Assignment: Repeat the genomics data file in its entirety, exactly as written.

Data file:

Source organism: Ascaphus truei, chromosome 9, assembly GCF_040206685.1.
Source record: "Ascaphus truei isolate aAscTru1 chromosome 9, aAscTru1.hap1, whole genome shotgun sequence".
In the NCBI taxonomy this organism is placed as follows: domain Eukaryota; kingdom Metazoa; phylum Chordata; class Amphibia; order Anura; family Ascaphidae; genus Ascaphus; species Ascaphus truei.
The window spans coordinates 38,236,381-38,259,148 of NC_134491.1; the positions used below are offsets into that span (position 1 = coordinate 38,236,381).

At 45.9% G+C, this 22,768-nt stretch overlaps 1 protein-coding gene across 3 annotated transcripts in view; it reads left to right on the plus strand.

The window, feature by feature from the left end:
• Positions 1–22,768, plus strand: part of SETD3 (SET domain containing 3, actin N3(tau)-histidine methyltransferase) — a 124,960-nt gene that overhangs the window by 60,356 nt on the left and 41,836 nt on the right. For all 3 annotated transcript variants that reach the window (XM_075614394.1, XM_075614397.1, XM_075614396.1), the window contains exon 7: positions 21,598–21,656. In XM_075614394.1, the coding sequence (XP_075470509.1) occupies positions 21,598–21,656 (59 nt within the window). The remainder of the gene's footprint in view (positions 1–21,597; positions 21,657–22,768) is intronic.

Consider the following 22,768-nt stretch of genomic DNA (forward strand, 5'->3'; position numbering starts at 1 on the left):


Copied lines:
Source organism: Ascaphus truei, chromosome 9, assembly GCF_040206685.1.
Source record: "Ascaphus truei isolate aAscTru1 chromosome 9, aAscTru1.hap1, whole genome shotgun sequence".
In the NCBI taxonomy this organism is placed as follows: domain Eukaryota; kingdom Metazoa; phylum Chordata; class Amphibia; order Anura; family Ascaphidae; genus Ascaphus; species Ascaphus truei.
The window spans coordinates 38,236,381-38,259,148 of NC_134491.1; the positions used below are offsets into that span (position 1 = coordinate 38,236,381).

At 45.9% G+C, this 22,768-nt stretch overlaps 1 protein-coding gene across 3 annotated transcripts in view; it reads left to right on the plus strand.

The window, feature by feature from the left end:
• Positions 1–22,768, plus strand: part of SETD3 (SET domain containing 3, actin N3(tau)-histidine methyltransferase) — a 124,960-nt gene that overhangs the window by 60,356 nt on the left and 41,836 nt on the right. For all 3 annotated transcript variants that reach the window (XM_075614394.1, XM_075614397.1, XM_075614396.1), the window contains exon 7: positions 21,598–21,656. In XM_075614394.1, the coding sequence (XP_075470509.1) occupies positions 21,598–21,656 (59 nt within the window). The remainder of the gene's footprint in view (positions 1–21,597; positions 21,657–22,768) is intronic.

Consider the following 22,768-nt stretch of genomic DNA (forward strand, 5'->3'; position numbering starts at 1 on the left):